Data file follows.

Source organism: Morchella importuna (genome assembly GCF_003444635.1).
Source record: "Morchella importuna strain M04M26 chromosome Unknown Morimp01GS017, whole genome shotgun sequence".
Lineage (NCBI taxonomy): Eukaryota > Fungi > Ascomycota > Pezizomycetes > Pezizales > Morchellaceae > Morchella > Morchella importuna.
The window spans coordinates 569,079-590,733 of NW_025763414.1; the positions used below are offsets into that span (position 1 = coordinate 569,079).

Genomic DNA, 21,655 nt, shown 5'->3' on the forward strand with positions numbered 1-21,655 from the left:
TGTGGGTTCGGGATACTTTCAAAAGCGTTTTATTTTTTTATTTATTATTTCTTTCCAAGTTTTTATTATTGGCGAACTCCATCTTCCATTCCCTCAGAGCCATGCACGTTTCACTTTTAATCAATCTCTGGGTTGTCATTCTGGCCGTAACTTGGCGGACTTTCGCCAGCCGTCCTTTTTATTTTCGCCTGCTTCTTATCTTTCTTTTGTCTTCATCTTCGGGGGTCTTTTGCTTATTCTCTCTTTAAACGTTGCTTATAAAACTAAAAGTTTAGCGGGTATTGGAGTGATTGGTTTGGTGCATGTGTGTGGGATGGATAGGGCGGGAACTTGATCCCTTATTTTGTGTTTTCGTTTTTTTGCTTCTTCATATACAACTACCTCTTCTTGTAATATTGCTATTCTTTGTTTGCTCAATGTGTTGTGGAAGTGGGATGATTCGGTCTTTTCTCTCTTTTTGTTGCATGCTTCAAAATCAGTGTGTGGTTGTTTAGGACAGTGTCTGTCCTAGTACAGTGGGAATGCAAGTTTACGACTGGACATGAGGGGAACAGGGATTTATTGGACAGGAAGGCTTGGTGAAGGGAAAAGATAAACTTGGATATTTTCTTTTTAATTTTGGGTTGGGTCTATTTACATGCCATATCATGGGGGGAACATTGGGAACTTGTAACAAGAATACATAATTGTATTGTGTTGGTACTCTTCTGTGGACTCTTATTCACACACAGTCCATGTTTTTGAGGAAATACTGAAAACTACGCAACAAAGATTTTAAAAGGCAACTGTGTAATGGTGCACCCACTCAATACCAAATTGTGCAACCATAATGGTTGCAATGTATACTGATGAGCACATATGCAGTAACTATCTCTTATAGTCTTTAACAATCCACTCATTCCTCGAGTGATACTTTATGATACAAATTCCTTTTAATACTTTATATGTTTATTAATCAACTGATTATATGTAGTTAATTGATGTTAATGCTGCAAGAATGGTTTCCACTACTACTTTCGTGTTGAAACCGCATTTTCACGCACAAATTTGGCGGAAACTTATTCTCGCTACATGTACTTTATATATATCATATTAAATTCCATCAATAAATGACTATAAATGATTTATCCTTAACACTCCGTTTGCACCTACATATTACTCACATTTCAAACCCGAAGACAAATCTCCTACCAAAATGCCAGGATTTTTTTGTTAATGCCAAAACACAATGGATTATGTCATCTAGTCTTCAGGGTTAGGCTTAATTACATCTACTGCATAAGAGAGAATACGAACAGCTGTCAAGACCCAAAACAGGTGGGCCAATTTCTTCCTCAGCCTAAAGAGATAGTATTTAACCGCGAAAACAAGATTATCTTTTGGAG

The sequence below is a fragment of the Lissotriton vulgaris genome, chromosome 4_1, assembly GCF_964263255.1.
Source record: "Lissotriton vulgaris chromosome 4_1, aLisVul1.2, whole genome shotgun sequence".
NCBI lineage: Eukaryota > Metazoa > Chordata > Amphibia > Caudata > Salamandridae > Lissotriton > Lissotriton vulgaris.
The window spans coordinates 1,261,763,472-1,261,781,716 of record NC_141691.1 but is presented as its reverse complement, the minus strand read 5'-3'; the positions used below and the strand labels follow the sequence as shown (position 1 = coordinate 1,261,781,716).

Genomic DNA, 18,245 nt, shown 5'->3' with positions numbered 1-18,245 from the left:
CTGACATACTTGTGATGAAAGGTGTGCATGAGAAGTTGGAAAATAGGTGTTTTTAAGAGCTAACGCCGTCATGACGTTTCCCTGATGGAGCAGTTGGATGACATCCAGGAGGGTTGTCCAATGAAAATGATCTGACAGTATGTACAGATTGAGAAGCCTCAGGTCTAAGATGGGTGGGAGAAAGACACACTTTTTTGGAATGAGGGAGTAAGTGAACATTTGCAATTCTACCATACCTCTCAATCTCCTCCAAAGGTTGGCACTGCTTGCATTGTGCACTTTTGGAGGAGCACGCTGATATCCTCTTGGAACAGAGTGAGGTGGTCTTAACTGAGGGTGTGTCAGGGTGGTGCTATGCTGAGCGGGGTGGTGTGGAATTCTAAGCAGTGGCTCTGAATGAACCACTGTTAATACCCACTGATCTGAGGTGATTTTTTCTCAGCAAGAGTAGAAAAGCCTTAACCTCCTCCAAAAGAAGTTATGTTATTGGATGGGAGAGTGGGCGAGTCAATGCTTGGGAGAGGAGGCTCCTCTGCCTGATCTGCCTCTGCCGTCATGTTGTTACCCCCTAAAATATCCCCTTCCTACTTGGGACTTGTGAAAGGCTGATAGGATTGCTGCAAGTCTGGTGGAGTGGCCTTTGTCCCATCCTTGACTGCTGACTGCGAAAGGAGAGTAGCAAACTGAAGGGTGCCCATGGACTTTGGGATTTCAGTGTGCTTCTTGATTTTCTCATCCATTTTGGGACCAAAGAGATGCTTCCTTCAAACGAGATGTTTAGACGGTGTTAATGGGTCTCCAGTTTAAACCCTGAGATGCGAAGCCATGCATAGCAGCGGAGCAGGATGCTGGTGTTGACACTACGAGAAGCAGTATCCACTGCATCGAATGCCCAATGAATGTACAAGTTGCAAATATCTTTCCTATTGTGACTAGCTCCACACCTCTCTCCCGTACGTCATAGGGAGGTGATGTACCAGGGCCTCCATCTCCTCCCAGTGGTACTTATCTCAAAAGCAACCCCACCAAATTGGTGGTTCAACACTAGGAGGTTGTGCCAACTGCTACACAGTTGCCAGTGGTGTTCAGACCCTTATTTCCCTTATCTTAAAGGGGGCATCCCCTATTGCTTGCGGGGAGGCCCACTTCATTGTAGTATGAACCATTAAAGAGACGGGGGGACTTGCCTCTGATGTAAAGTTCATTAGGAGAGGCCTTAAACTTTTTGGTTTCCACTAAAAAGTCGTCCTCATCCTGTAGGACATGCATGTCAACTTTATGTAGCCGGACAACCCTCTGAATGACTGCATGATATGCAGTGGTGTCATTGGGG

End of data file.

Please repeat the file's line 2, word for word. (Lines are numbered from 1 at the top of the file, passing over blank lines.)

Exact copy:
Source record: "Morchella importuna strain M04M26 chromosome Unknown Morimp01GS017, whole genome shotgun sequence".